6 Standard Chartered Bank (GH) Ltd. SCB 26.52 3.14 5.65 0.00 2.3 7.52
7 Total Petroleum Ghana Limited TOTAL 2.81 13.72 1.61 2.25 2.3 4.54

In terms of annual performance, with the exception of Standard Chartered Bank (SCB) and Total Petroleum Ghana Ltd. (TOTAL), the rest of the stocks show impressive positive results. Moreover, their average returns exceed that of the GSE (all-share index) in the same period. Enterprise group limited (EGL) beats the GSE index in 4 out of 5 years. Fan Milk and GCB similarly perform better than the market index in 4 out of 5 years while Ecobank and GOIL both exceed the index in 3 out of 5 years.

For dividend yields, Ecobank Ghana and Standard Chartered Bank lead with impressive average yields of 8.42% and 7.52% respectively.

It may also interest you that five of these stocks had even been commended in an earlier article recently. In the article by Kofi Busia Kyei (a financial analyst), EGL, EGH, FML, GOIL, and GCB were highlighted together with UNIL and BOPP as the few listed stocks that had offered great returns to investors in the past 10 years (Refer to the chart below).

foundational stocks _performance
Figure 1: 10-year return of selected stocks on the GSE Credit: Kofi Busia Kyei (a financial analyst)

Even though the performance trend of SCB doesn’t look so good, the high extent of its occurrence in the top five holdings of the various mutual funds may be due to positive future projections. The fund managers may have realised from their analysis, good earning or growth expectations of SCB, thus chasing its shares. Don’t forget that SCB is one of the few stocks that have recorded impressive returns in the current year so far. In fact, since the beginning of the year, its share price has appreciated by 115.52% as of 8th August 2017. Hence, considering it in our foundational stocks can be worth it. Unfortunately, because of the comparative low performance of TOTAL, in addition to its least number of occurrences in the top five holdings of the funds, delisting it from the group may be helpful for now. As a result, GCB, SCB, FML, EGL, GOIL and EGH can be finally listed as our proposed foundational stocks- six foundational stocks made up of three banking stocks, one insurance stock, one manufacturing stock and one petroleum stock (see Figure 2 below).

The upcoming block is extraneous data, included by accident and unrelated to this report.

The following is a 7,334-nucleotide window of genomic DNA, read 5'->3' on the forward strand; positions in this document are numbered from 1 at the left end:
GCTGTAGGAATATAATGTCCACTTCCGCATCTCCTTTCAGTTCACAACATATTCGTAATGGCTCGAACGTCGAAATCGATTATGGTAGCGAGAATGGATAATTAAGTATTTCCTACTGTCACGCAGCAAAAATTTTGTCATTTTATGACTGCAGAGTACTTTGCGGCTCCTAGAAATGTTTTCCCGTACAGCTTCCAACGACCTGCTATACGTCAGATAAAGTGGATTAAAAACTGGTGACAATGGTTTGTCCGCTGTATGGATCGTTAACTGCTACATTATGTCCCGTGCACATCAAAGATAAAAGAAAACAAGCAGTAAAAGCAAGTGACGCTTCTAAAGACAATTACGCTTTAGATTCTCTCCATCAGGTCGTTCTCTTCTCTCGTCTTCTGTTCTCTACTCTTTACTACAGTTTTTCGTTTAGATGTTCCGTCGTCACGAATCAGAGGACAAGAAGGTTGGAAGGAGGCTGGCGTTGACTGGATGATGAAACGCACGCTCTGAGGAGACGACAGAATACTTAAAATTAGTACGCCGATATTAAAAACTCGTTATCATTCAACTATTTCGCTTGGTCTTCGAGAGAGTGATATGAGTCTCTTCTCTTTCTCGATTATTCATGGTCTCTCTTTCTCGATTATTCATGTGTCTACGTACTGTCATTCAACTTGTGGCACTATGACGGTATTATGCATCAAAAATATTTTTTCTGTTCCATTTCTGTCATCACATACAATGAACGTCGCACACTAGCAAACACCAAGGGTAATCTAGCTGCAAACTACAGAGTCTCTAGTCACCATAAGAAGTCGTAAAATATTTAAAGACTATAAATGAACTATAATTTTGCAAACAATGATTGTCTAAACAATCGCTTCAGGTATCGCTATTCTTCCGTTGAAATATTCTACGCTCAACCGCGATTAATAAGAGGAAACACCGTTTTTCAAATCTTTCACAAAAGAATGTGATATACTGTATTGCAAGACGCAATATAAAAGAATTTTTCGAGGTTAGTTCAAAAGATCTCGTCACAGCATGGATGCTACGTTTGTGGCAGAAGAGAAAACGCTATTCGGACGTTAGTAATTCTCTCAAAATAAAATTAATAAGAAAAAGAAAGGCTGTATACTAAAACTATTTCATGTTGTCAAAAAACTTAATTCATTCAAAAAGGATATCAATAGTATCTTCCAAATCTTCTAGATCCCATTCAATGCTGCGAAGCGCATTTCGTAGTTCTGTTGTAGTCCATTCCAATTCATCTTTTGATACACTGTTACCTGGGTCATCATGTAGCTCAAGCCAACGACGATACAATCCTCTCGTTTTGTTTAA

Foundational stocks
Figure 2: Proposed foundational stocks comprising six listed companies


The similarities between top 5 equity holdings of various mutual funds gave rise to this write-up. Through comparison and further background studies, six listed companies have been proposed as foundational stocks. These can be useful to investors in building their stock portfolios.

If you’re a new investor deciding on buying stocks from the exchange, you can think of starting with at least, one of these companies. Furthermore, investors who are already trading in stocks may also consider rebalancing their existing portfolio and perhaps buy more of these particular stocks.

Finally, if you’re yet to own shares of these stocks, my personal advice is to begin moderately with the ones that have already attained high appreciation in their share prices. For instance, the year-to-date returns of GOIL and SCB are currently 108.18% and 115.52% respectively, as of 8th August 2017. Even though they still have the potential to continue with their gains, the potential to fall is also inevitable due to the high prices already achieved.


Buying low-priced stocks: The benefits we underrate

low-priced stocks

Basically, listed companies on the stock market can be placed under two categories in terms of their share prices. On one side, there is the category of stocks that trade at comparatively high price per share. On the other side, there is another category that fairly trade at low price per share. One deliberation when it comes to stock trading is the decision on whether to purchase low-priced stocks or high-priced stocks. A few investors argue that buying low-priced stocks comes with many benefits. For instance, Warren Buffett, a veteran investor, argues that: